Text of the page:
A GREENGROCER says he is not giving up on his fight over paying business rates – despite his case being quashed at tribunal.
The row started over a boundary wall at the back of All Seasons Fruiterers, in High Street, Lee-on-the-Solent, which was installed when the shop expanded in 1990.
Owner Peter Patterson says the metal and wooden partition, which separates a storeroom and preparation area at the back from the shop floor, is permanent. But the Valuation Office Agency said it could easily be removed and as such means he must pay a higher rate for the whole shop as it is deemed as a sales area.
Mr Patterson, 70, claims he has overpaid by thousands of pounds – and has now vowed to stop paying his business rates until the issue is looked at again.
He said: ‘We will not be paying any further business rates until at a minimum, there has been an amendment and subsequent refund of over payment since 2010.’
Mr Patterson, from Gosport, employs his son, and four other staff members at the shop, which has been in business on the high street since 1988. His case was heard at a tribunal hearing at the Winchester Hotel in Worthy Lane, in May.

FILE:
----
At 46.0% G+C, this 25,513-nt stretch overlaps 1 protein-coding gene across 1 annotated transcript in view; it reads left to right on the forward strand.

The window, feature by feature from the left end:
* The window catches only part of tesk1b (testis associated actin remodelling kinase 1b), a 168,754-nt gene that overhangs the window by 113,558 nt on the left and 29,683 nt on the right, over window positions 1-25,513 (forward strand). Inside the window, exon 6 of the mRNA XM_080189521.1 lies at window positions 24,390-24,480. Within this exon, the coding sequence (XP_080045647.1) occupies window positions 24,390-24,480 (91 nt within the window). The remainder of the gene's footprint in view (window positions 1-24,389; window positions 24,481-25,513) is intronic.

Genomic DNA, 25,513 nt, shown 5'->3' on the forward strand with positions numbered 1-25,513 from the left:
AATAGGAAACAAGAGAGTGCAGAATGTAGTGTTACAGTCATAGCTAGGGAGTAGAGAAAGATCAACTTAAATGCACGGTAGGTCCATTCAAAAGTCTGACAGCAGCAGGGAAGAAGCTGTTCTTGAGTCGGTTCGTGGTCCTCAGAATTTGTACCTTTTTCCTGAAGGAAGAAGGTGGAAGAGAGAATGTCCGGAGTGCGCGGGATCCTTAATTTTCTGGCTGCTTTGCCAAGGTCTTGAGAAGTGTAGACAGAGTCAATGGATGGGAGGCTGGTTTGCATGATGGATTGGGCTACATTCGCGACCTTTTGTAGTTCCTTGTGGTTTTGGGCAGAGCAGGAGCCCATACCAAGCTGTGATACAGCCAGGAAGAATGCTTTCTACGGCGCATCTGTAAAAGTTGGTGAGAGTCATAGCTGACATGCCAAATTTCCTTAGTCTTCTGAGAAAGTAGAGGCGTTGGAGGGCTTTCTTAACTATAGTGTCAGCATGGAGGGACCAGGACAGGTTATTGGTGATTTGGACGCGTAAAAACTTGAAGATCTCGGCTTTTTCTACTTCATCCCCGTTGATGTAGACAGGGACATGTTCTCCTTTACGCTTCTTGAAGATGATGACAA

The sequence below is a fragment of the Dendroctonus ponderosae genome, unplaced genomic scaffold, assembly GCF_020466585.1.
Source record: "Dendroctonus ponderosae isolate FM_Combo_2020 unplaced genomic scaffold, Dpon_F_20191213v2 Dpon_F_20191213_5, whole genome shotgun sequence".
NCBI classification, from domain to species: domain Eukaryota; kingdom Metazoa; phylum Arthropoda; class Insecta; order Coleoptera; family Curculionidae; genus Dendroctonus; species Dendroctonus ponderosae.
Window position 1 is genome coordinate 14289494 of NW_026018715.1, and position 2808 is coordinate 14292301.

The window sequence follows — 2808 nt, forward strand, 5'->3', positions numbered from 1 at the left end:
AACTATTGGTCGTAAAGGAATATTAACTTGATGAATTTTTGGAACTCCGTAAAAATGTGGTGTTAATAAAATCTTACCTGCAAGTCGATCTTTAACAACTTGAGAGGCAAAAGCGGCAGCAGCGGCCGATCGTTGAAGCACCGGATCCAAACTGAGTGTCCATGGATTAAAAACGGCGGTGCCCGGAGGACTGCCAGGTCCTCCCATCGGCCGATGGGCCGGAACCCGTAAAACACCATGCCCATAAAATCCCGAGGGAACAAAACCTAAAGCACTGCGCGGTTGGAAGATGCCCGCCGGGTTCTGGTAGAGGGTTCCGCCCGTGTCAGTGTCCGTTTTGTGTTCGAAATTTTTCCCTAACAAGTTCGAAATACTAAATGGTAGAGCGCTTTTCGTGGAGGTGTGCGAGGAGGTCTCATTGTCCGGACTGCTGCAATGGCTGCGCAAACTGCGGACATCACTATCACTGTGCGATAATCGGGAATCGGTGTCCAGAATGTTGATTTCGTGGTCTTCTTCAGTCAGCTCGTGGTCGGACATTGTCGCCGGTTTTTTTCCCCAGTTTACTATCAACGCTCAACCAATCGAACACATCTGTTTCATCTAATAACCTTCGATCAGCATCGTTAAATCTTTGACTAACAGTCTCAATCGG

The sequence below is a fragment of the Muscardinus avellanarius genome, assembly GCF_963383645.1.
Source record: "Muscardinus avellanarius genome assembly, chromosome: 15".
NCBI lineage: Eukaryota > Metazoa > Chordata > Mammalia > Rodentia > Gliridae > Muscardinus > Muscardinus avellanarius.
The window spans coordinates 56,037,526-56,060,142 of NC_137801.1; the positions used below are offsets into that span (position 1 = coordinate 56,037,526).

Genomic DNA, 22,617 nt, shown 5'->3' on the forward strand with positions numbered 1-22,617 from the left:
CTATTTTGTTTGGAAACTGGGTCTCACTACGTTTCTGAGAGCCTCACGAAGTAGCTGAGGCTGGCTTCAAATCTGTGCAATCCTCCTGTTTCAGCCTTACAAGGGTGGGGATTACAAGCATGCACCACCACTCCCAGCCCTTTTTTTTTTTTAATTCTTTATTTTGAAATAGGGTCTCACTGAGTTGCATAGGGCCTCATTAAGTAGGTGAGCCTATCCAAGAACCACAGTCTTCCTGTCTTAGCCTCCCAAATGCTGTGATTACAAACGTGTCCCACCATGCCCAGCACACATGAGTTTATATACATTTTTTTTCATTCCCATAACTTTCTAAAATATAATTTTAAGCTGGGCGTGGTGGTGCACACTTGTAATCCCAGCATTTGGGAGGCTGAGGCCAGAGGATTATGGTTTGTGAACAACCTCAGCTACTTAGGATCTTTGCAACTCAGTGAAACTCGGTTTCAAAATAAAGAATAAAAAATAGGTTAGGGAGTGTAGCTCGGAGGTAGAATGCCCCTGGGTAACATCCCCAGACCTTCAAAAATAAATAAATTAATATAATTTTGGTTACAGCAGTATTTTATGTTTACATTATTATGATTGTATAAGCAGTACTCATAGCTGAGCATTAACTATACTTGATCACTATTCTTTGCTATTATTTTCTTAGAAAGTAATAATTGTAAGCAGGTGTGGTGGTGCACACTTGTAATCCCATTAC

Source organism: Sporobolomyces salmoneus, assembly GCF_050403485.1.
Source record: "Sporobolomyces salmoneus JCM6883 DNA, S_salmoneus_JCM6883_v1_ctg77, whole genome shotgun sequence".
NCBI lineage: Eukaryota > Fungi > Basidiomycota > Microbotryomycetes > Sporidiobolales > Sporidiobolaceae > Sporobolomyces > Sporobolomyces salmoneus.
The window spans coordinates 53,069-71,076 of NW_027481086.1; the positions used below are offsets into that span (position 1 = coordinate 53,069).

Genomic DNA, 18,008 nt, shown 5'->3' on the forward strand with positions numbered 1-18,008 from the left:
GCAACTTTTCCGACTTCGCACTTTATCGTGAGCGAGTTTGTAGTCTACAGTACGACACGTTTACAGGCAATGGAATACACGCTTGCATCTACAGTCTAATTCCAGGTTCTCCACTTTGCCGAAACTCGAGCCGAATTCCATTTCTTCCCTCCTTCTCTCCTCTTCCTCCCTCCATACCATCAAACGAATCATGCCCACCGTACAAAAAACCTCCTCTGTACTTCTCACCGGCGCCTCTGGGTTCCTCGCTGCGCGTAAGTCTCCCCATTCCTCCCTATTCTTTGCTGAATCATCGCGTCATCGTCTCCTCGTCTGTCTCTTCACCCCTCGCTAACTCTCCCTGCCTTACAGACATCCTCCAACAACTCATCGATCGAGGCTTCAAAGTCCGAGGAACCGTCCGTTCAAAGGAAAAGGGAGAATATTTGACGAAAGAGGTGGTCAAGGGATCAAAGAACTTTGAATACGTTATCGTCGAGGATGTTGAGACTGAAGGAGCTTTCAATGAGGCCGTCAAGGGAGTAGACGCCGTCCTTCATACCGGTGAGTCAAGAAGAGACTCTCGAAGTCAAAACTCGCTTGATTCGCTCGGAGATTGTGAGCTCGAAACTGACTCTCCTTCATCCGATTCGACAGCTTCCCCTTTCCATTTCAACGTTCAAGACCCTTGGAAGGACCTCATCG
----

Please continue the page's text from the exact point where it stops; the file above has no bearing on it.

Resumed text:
But the Valuation Office Agency stood by its decision to charge him a higher rate for the area.
Mr Patterson added: ‘There are no protective mechanisms in place to protect all business rate payers during a government-declared recession, and this needs to be addressed.
‘We’ve been trading on Lee High Street since May 1988, we’re prepared to put our roots at risk of losing if only to publicise our case on behalf of many others in the UK.’
He said he is now seeking legal advice to further claim back any costs and take the decision to court.
Mr Patterson has sent warnings to his local councillors – and he added that if he loses his fight, it may lead to him closing his shop for good.
He said: ‘I have no intention of paying as a point of protest. This may have serious implications such as the loss of our shop from the High Street but this is a risk that I’m willing to take if it underlines the failings with current law.’